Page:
Rule of Thumb: Purchase between 4 and 10 hours of surveillance time to start with and see how the case develops. Usually Investigators can give you a better idea of the chances of success after a few hours of actual surveillance at a specific location.

  1. What’s better evidence, a picture from a camera or videotape from a camcorder?

A picture is worth a thousand words, but a video is worth a thousand pictures. Videotape captures twenty-eight or thirty-two pictures a second, which more realistically shows what is actually happening in a particular situation. An individual picture can be taken out of context and give a false impression of what’s actually occurring. Picture cameras are very sensitive to lighting conditions and small movements of the Investigator, especially when using a zoom lens. This will produce a blurred image. With a camcorder, using videotape, lighting conditions and image stabilization can be controlled automatically. Camcorders almost always have a time/date stamped onto the videotape, whereas picture cameras generally do not. In addition videotape can always be imported into a computer, where it is possible to view each frame individually.

Rule of Thumb: Camcorders with videotape are better than still picture cameras.

  1. Since you can’t actually supervise the Investigator’s activities, while on surveillance, how do you know he can be trusted?

You have no way of knowing if you can trust your private investigator or not. Request that the Private Investigator take some time/dated videotape when arriving at the surveillance location and at least once an hour, thereafter, if there is no activity at the location. Of course, times/dates can be altered on a camcorder, but altering shadows cast at different times of the day are difficult to manipulate. At night the moon can often be videotaped against a foreground of a large object, like a tree or telephone pole. Also, videotape can be taken of general events in the neighborhood, such as local residents coming and going throughout the course of the night. If you are being charge mileage, request that the Private Investigator videotape their beginning and ending odometer mileage for the surveillance.

Rule of Thumb: If the Private Investigator is not willing to do these things, find another Investigator.

  1. What if the Private Investigator loses the person being followed or is caught while following someone?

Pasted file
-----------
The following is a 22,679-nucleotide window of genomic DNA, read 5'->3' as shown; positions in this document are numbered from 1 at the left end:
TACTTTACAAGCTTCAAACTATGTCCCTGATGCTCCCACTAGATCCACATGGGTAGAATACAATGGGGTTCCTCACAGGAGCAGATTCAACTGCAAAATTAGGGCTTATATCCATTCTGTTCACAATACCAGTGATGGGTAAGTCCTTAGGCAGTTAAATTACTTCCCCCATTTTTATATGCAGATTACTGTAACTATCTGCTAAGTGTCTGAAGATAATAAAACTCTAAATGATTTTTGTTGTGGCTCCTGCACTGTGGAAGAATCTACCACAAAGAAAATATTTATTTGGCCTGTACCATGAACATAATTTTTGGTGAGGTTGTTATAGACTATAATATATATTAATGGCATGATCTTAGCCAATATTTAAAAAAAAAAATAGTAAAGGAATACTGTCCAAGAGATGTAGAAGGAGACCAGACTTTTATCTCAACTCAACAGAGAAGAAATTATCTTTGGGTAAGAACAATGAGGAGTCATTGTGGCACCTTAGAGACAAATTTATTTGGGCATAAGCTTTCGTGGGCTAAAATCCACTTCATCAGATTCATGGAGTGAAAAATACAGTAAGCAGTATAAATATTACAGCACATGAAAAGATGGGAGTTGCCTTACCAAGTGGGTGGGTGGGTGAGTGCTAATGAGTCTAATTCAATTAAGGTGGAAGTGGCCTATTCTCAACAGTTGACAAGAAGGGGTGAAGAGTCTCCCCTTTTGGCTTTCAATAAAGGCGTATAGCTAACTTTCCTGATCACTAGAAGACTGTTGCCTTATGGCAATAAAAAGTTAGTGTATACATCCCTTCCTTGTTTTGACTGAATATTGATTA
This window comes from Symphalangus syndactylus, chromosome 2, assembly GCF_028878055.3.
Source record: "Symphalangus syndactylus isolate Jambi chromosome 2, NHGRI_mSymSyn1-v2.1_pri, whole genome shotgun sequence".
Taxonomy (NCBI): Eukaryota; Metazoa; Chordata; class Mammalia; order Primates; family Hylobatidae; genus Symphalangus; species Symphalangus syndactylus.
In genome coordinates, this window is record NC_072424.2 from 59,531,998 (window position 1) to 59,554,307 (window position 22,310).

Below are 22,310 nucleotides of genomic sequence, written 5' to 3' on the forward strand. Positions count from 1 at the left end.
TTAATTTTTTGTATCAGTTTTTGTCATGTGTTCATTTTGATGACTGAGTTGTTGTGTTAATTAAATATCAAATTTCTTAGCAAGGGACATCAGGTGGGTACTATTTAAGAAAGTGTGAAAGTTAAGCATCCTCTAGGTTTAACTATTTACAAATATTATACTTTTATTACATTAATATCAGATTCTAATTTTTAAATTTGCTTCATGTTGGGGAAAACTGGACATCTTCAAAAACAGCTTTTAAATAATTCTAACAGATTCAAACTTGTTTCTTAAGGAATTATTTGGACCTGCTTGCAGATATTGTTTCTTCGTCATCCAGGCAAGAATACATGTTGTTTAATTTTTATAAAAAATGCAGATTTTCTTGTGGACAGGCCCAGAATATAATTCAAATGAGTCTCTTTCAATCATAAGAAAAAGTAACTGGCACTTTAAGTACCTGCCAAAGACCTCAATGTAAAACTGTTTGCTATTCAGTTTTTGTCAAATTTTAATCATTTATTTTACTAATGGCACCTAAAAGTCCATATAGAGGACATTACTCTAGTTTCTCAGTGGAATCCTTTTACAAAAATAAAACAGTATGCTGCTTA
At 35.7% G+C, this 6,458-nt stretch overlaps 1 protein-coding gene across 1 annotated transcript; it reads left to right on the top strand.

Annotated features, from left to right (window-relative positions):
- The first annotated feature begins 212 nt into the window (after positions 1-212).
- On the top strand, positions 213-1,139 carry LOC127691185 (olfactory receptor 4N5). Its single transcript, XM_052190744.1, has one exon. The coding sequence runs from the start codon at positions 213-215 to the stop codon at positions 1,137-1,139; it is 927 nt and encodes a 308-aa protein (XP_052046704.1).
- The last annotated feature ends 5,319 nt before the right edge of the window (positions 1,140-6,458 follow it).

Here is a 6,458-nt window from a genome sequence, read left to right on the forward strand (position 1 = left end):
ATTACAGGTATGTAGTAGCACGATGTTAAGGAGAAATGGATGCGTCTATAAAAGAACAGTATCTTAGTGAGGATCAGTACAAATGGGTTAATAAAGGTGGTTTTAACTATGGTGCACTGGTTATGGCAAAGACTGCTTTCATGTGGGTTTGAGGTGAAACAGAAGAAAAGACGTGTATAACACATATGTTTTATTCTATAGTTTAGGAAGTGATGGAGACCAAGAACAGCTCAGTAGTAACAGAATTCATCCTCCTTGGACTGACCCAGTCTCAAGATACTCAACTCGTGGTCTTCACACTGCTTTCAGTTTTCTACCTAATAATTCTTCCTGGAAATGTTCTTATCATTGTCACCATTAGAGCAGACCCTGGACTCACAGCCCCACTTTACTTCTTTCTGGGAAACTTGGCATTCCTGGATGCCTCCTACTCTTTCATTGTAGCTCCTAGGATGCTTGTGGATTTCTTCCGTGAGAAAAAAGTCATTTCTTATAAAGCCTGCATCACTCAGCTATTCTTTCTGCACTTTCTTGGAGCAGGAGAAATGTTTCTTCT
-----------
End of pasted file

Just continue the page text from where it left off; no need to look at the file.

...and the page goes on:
Losing someone is an event, which can always happen during surveillance, because there are many factors beyond the Investigator’s control. Losing someone is always preferable to being discovered. Watch out for Investigators who says they never lose anyone. If they are telling you the truth, they also get caught fairly often. Getting caught is not a chance an Investigator can afford to take. Its best for a Private Investigator to terminate surveillance, if there is a reasonable possibility that the person being followed suspects he is being followed. Trainee Investigators, who only get paid when they are actually following someone, are more likely to take a chance of being caught. As a result they are the ones most often caught.

Rule of Thumb: Try to find a small Investigative Company, where the owner does his own work, like MYSELF.

  1. If you give the Investigator $500 and they catch the person after using only $200 of your money, what happens to the remaining $300?

Ask first because some Private Investigators don’t give refunds. They may say their policy is to give you a $300 credit for future services, which in reality, you may never use for the rest of your life.

Rule of Thumb: Ask before hiring the private investigator.

  1. What happens to your money, if you give an Investigator the retainer and then you later change your mind about conducting the surveillance? (Example: the person being followed dies in a car accident the day after you pay the retainer)

There are many events that can cause a person to have second thoughts about conducting the surveillance.

Rule of Thumb: Ask before hiring the Private Investigator.

  1. What if the Investigator reacts defensively or is generally evasive or rude, when asked important questions about your case?

Rule of Thumb: Find another Private Investigator.

  1. What happens if you schedule surveillance, but then find out at the last minute that you must cancel the surveillance?

Some Investigators charge a cancellation fee and others do not. Personally, I don’t usually charge for a last minute cancellation.

Rule of Thumb: Ask before hiring the private investigator.

Leave a Comment